’Tis the season to be spending – or so it would seem if one had to take stock of the peculiarities that give the “silly season” its name.
But the reality is Christmas passes very quickly, and what often comes next is several weeks of uncomfortable barren brokedom.
So how does one avoid the Christmas cash whirlpool – or at least minimise it?
Here are some tips:
Trim the frills and rough it
Any manufacturer will tell you that packaging is a big factor affecting price. Major retailers come packaged with frills like trolley wipes, wide aisles, loyalty cards and well-oiled trolley wheels. These frills are not free.
They are worked into the overheads and the price of your groceries. So if you want to get a really good deal, you will need to rough it a bit and buy at factory shops, wholesalers or niche wholesale supermarkets.
These shops are dotted all over the city and they offer an all-year-round no-frills discount. There are several dairy factory shops where, if you can buy cheese or long-life cream or milk in bulk, the saving would offset the cost of the drive.
Factory shops also have a lovely habit of clustering together so you would likely find other good deals close by.
Make from scratch
It is far cheaper to make your own cakes, breads and desserts than to buy them. Time is money as they say, so when you buy ready-made anything you are also paying for the time used to make it – not to mention the packaging and nasty preservatives.
Making from scratch can be daunting but start simple and soon you may even have the confidence to make home-made jams, yoghurts and cheese – all of which is easier than you think.
Bring and share
I’m not sure where the tradition of cooking for an army at Christmas came from. I suspect that with all the work that goes into the day, our foremothers did it this way so that there would be several days after Christmas when no cooking would be necessary.
Cooking for an army was one of the first traditions our family were keen to let go of. So we do a bring-and-share lunch instead. This way there is still enough food to feed an army but at least there is an army to eat it too.
Of course, this also means that you may well have to cook in the days after Christmas.
If you don’t have an army of relatives, invite others who are alone on Christmas too. Or even better, invite those who are alone at Christmas to the army’s bring and share. Christmas, after all, is a time of giving.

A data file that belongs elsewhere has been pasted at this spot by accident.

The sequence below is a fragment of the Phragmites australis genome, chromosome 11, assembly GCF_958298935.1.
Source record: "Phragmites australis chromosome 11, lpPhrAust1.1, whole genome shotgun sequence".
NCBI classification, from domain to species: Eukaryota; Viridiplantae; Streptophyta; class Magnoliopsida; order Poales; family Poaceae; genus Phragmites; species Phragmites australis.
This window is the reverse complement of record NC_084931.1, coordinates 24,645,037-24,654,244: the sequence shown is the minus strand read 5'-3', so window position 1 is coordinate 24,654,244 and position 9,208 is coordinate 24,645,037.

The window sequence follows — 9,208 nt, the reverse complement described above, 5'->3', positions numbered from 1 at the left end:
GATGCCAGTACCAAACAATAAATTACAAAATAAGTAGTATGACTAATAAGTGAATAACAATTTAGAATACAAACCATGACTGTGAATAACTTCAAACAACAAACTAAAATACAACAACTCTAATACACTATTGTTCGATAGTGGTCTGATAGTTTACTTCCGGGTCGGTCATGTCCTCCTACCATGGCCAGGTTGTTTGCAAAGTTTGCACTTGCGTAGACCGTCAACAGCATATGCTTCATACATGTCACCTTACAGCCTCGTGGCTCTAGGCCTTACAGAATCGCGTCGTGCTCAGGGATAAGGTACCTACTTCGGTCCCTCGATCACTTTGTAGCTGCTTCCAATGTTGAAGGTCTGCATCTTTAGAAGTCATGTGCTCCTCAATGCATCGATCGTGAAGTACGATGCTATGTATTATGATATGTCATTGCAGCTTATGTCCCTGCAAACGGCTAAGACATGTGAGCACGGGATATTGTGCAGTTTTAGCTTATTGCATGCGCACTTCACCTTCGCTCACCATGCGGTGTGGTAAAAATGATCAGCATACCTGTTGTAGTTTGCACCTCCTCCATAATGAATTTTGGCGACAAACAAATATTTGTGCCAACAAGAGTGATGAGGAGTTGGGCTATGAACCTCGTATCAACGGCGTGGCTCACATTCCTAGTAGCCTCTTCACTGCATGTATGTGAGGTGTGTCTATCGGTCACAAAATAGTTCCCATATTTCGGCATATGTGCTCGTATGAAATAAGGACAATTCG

Don’t shop just before Christmas
In the weeks before Christmas, prices are inflated. One may be able to pick up a good deal here or there, but mostly it is not worth the stress and aggravation. It is better to buy before the silliness starts.
With non-perishables, buy bulk when things are on sale or from wholesalers well in advance. With meat, buy when it’s cheap, (like just before Eid) and freeze it. Most meat can be stored for up to six months in the chest freezer and with a six-month window to work with, you’re bound to find that corned tongue or leg of lamb at a cheaper than normal price.
With things like cream and or cheese or vegetables that have a short shelf life, buy alternatives, like coconut cream (which can be whipped) or frozen veggie prepacks. Cheese can be frozen and while this does change the texture, it doesn’t affect taste.
And yes, some of these alternatives can be pricier than the original, but the overall savings will offset this.
Think out of the gift box
Groceries are not the only expense at Christmas: there are also gifts and wrapping to think about. But these too need not put a hole in your pocket.
Gifts can also be bought and stocked year round.
Wrapping doesn’t need to break the bank. Why not wrap gifts in jazzed-up newspaper? With a bit of paint, glitter or origami-type folding – online tutorials abound on this subject – newspaper wrapping can be just as pretty as the regular variety.
However, if you are a stickler for traditional wrapping paper, save the scraps and reuse them as collage book covers when school reopens.
Secret Santas are also a good way to go for savings. The tradition need not be reserved for office parties and can work really well in families too because it is much nicer to give one really good gift than several, less expensive and therefore maybe not so nice ones.
The biggest risk with secret Santas is having your name pulled by the Grinch, but this only increases the chance that the same person won’t pull it again next year.